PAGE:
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Media Coverage Of Sharks Focuses More On Attacks Than Conservation

November 8, 2012
Image Credit: Photos.com

April Flowers for redOrbit.com – Your Universe Online

The treatment of sharks in the media and popular culture has been historically rather harsh. A new study from Michigan State University reveals that this negative image is affecting their survival.

The findings of this study, published in the current issue of Conservation Biology, reviewed worldwide media coverage of sharks and found that the majority isn’t good.

News articles from the U.S. and Australia are more likely to focus on negative reports and shark attacks rather than conservation efforts, and according to the study, allowing such articles to dominate the media coverage diverts attention from key issues. Such issues include declining worldwide shark populations and certain species that are facing extinction, says Meredith Gore, MSU assistant professor of fisheries and wildlife and the School of Criminal Justice.

“The most important aspect of this research is that risks from — rather than to — sharks continue to dominate news coverage in large international media markets,” said Gore, part of the research team led by Bret Muter, formerly at MSU and now with the Udall Foundation. “To the extent that media reflect social opinion, this is problematic for shark conservation.”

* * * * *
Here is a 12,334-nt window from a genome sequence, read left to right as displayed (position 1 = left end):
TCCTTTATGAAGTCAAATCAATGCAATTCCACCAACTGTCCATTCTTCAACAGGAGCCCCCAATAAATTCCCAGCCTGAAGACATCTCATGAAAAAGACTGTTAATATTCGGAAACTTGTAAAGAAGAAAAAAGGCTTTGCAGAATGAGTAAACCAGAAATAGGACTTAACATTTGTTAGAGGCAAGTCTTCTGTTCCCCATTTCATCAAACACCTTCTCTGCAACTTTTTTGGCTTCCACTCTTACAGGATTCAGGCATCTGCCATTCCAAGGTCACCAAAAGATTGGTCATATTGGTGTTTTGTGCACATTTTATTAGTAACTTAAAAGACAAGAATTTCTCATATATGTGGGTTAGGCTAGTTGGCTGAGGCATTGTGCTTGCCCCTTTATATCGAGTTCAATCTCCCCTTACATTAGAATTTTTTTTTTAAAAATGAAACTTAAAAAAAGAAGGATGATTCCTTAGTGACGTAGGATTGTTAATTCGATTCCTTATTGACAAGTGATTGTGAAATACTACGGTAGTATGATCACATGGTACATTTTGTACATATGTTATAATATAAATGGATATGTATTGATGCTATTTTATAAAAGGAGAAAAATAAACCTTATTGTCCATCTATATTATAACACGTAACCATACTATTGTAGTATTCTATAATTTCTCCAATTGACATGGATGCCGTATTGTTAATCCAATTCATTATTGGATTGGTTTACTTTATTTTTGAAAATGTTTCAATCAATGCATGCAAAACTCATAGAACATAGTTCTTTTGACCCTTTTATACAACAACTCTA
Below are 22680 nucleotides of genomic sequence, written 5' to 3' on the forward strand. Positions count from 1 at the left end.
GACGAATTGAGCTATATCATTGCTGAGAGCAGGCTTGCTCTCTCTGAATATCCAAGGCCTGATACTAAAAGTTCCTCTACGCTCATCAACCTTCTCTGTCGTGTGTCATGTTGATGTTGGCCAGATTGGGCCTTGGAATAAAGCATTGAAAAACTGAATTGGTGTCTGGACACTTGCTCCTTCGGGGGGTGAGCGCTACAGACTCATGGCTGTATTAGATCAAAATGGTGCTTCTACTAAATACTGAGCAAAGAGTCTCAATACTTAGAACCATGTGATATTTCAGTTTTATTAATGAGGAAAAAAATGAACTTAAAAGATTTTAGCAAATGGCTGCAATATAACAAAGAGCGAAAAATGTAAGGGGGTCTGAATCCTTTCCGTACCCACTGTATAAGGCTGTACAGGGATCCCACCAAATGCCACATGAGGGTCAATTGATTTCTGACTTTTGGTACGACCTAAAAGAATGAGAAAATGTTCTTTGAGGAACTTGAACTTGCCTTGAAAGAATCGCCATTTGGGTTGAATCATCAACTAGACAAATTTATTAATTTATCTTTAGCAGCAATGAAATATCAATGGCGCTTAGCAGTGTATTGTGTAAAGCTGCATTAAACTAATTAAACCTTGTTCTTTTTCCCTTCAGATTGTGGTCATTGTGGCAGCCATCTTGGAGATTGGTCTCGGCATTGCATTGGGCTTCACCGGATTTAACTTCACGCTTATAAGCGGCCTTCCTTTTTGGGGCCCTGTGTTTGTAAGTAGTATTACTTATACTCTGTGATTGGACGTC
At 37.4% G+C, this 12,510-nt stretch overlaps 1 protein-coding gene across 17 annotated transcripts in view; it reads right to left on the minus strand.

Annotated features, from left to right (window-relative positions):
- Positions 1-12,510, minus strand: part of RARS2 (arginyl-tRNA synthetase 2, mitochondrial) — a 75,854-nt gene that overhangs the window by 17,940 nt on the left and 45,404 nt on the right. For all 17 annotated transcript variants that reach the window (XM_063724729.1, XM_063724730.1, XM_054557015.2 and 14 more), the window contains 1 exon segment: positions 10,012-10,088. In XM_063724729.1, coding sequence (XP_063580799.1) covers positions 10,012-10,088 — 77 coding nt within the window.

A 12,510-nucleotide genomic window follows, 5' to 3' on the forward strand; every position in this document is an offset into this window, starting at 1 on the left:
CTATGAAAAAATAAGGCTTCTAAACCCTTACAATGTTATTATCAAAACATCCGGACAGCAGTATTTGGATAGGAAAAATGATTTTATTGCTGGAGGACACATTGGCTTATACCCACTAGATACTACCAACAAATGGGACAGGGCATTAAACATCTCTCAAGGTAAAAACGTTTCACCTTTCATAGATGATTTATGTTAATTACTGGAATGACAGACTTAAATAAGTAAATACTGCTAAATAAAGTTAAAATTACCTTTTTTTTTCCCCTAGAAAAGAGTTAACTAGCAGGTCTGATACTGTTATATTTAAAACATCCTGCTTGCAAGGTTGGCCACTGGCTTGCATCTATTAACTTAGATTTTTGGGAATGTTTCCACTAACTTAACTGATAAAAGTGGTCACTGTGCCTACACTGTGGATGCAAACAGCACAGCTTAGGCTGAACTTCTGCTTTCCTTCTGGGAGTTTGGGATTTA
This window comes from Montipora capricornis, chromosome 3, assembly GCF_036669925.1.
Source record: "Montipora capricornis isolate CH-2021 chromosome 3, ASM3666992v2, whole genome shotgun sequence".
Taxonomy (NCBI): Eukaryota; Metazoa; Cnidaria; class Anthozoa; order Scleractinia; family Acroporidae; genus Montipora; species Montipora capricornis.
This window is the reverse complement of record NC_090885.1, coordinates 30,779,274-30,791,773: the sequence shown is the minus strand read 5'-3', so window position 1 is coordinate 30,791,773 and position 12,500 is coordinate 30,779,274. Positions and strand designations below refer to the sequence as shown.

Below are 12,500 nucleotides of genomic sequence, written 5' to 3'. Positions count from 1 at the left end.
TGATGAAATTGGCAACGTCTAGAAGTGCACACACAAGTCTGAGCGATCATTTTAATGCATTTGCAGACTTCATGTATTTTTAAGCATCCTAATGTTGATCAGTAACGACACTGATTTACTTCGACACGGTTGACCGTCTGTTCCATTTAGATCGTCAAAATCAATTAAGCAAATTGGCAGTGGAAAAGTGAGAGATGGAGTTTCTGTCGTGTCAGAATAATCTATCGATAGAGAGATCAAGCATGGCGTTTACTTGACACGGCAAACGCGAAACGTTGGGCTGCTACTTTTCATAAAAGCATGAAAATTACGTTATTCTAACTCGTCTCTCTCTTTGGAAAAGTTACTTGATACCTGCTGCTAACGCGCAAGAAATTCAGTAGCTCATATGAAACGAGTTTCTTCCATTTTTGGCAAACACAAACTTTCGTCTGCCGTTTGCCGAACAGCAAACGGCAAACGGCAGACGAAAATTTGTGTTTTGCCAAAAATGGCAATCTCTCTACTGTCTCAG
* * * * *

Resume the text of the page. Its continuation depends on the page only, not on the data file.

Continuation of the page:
The numbers are bleak. More than 52 percent of global coverage focuses on shark attacks, and in 60 percent of coverage, sharks are portrayed negatively. Compared to a tiny 10 percent coverage featuring shark conservation efforts and 7 percent focusing on shark biology and ecology, these numbers are disproportionate. Another strange factor the study revealed is that conservation groups are typically quoted or cited highlighting the negative effects on sharks, but not in stories about shark conservation.

“This suggests that conservation groups are either not being sought out by the media in regards to shark conservation issues or they are not engaging enough to make headlines,” Gore said.

There are many issues affecting shark survival, including the threat of overfishing, pollution, habitat loss and climate change. Sharks’ slow-growth rates, late age of maturity, long gestation periods and low reproductive output make shark populations especially vulnerable.

Balancing the coverage would be one way to improve the image of sharks, says the study. Highlighting the rarity of attacks, discussing preventive measures water users can take to reduce vulnerability to attacks, and discussing conservation issues related to local and threatened species of sharks, Gore said, would go a long way towards improving their image and their overall survival rate.

There are many shark conservation groups worldwide. Following are a few of the major groups:

1. Pew Environment Group – Global Shark Conservation

2. Monterrey Bay Aquarium – Great White Shark Conservation

3. Shark Trust in the UK

4. Convention on International Trade in Endangered Species (CITES)


Source: April Flowers for redOrbit.com - Your Universe Online



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